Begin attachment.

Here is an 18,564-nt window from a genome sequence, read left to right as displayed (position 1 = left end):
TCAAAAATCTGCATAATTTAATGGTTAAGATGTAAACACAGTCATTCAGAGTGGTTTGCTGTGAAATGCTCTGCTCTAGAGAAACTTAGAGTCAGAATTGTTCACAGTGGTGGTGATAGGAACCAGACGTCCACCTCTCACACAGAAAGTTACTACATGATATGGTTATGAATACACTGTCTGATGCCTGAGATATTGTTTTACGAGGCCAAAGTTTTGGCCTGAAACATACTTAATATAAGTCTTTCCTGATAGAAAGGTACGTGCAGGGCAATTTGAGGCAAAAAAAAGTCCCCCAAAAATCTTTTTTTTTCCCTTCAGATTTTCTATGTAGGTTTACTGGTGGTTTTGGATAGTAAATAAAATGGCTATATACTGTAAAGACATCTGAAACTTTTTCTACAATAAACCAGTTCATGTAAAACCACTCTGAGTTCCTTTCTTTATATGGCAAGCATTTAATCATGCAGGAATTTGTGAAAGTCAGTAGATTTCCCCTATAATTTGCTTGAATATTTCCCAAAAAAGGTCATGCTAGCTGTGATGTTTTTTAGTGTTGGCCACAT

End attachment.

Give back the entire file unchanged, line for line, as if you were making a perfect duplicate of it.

Here is an 18,564-nt window from a genome sequence, read left to right as displayed (position 1 = left end):
TCAAAAATCTGCATAATTTAATGGTTAAGATGTAAACACAGTCATTCAGAGTGGTTTGCTGTGAAATGCTCTGCTCTAGAGAAACTTAGAGTCAGAATTGTTCACAGTGGTGGTGATAGGAACCAGACGTCCACCTCTCACACAGAAAGTTACTACATGATATGGTTATGAATACACTGTCTGATGCCTGAGATATTGTTTTACGAGGCCAAAGTTTTGGCCTGAAACATACTTAATATAAGTCTTTCCTGATAGAAAGGTACGTGCAGGGCAATTTGAGGCAAAAAAAAGTCCCCCAAAAATCTTTTTTTTTCCCTTCAGATTTTCTATGTAGGTTTACTGGTGGTTTTGGATAGTAAATAAAATGGCTATATACTGTAAAGACATCTGAAACTTTTTCTACAATAAACCAGTTCATGTAAAACCACTCTGAGTTCCTTTCTTTATATGGCAAGCATTTAATCATGCAGGAATTTGTGAAAGTCAGTAGATTTCCCCTATAATTTGCTTGAATATTTCCCAAAAAAGGTCATGCTAGCTGTGATGTTTTTTAGTGTTGGCCACAT